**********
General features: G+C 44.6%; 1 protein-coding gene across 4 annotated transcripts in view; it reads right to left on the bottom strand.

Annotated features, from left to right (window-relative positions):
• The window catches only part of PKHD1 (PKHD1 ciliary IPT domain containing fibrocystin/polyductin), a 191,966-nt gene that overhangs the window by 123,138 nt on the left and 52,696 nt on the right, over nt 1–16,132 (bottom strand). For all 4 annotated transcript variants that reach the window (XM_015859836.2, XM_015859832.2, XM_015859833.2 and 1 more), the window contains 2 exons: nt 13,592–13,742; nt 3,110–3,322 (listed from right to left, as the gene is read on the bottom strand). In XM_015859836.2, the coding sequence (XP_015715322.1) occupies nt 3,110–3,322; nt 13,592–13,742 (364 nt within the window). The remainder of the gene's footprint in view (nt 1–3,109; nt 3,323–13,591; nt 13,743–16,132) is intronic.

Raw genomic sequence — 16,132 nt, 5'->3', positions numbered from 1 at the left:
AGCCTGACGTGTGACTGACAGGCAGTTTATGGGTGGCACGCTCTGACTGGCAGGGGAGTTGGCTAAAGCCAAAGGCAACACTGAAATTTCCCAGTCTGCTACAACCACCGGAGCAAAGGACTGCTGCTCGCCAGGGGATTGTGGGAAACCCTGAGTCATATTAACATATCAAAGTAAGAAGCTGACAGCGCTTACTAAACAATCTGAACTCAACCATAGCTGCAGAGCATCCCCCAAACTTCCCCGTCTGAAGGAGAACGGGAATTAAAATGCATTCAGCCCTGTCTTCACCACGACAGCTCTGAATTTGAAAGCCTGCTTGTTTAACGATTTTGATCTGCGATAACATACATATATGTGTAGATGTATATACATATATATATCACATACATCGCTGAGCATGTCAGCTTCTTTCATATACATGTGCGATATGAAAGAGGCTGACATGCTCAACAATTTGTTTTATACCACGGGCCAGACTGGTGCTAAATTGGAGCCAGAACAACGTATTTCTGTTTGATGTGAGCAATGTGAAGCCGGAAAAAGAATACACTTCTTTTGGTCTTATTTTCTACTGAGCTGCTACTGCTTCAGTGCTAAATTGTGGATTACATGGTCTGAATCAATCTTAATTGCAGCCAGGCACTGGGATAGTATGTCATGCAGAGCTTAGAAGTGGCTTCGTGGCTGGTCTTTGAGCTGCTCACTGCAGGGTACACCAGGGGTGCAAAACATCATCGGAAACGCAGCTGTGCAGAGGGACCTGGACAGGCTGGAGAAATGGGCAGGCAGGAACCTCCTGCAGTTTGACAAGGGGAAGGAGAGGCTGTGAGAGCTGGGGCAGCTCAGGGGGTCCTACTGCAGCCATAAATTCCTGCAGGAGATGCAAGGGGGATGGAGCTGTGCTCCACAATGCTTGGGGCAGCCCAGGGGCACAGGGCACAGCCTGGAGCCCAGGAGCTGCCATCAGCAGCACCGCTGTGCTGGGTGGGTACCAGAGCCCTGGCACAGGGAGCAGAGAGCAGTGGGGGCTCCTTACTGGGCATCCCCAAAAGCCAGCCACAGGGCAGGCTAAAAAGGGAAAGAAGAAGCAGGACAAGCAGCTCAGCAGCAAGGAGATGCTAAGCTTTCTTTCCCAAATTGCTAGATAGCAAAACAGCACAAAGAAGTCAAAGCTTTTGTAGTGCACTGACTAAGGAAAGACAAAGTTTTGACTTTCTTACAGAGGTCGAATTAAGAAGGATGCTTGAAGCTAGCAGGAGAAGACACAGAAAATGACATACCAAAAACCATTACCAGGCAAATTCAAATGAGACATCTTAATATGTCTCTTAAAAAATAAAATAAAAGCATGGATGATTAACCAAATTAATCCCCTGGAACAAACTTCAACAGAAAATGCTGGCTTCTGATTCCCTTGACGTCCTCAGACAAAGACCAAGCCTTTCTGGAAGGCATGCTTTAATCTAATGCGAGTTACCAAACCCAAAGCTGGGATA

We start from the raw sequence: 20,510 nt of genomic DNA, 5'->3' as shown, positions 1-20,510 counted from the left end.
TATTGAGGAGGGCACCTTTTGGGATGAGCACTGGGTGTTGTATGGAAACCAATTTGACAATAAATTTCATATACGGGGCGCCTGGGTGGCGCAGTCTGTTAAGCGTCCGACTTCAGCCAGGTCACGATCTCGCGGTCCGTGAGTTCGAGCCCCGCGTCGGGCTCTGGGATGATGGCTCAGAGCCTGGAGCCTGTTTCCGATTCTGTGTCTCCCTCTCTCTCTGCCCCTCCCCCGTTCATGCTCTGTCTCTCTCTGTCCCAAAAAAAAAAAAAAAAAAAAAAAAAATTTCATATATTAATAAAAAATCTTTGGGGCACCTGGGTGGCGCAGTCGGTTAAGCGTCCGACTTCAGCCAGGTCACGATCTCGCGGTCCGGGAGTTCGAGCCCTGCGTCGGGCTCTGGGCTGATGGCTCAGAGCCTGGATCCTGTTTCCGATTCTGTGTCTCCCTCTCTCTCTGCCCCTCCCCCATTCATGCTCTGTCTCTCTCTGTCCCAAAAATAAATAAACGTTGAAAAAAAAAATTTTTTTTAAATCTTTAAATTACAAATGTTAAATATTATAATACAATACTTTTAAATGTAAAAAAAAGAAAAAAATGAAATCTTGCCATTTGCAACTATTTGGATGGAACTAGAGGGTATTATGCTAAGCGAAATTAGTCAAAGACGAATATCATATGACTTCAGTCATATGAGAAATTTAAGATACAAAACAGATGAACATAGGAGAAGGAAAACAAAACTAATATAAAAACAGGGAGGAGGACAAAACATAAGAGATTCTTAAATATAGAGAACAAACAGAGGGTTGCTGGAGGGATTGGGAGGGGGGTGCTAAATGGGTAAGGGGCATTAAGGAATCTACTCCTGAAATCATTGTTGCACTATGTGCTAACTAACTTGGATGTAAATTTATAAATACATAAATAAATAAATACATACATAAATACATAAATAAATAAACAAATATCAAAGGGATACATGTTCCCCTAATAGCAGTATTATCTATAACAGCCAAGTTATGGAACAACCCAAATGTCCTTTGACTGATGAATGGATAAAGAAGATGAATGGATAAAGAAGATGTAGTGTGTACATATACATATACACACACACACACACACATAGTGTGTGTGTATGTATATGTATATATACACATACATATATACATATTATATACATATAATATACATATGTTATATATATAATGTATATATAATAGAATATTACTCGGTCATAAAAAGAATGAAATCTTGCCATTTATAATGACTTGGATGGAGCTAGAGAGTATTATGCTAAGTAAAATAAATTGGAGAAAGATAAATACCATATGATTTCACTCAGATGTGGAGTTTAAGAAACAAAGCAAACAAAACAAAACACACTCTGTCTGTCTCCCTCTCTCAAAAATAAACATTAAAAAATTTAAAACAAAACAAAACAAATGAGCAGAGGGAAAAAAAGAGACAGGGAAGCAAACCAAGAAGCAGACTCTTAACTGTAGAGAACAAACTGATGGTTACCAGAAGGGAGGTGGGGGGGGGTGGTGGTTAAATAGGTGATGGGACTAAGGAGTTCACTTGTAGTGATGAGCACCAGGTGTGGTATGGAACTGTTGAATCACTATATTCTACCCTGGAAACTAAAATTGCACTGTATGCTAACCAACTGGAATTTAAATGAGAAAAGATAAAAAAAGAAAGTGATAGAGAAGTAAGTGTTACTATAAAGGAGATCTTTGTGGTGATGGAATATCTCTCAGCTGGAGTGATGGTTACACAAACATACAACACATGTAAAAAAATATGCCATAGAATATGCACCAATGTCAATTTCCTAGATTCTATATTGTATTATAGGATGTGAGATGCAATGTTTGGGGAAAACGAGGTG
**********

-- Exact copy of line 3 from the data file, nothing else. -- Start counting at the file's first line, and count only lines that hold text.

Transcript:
• The window catches only part of PKHD1 (PKHD1 ciliary IPT domain containing fibrocystin/polyductin), a 191,966-nt gene that overhangs the window by 123,138 nt on the left and 52,696 nt on the right, over nt 1–16,132 (bottom strand). For all 4 annotated transcript variants that reach the window (XM_015859836.2, XM_015859832.2, XM_015859833.2 and 1 more), the window contains 2 exons: nt 13,592–13,742; nt 3,110–3,322 (listed from right to left, as the gene is read on the bottom strand). In XM_015859836.2, the coding sequence (XP_015715322.1) occupies nt 3,110–3,322; nt 13,592–13,742 (364 nt within the window). The remainder of the gene's footprint in view (nt 1–3,109; nt 3,323–13,591; nt 13,743–16,132) is intronic.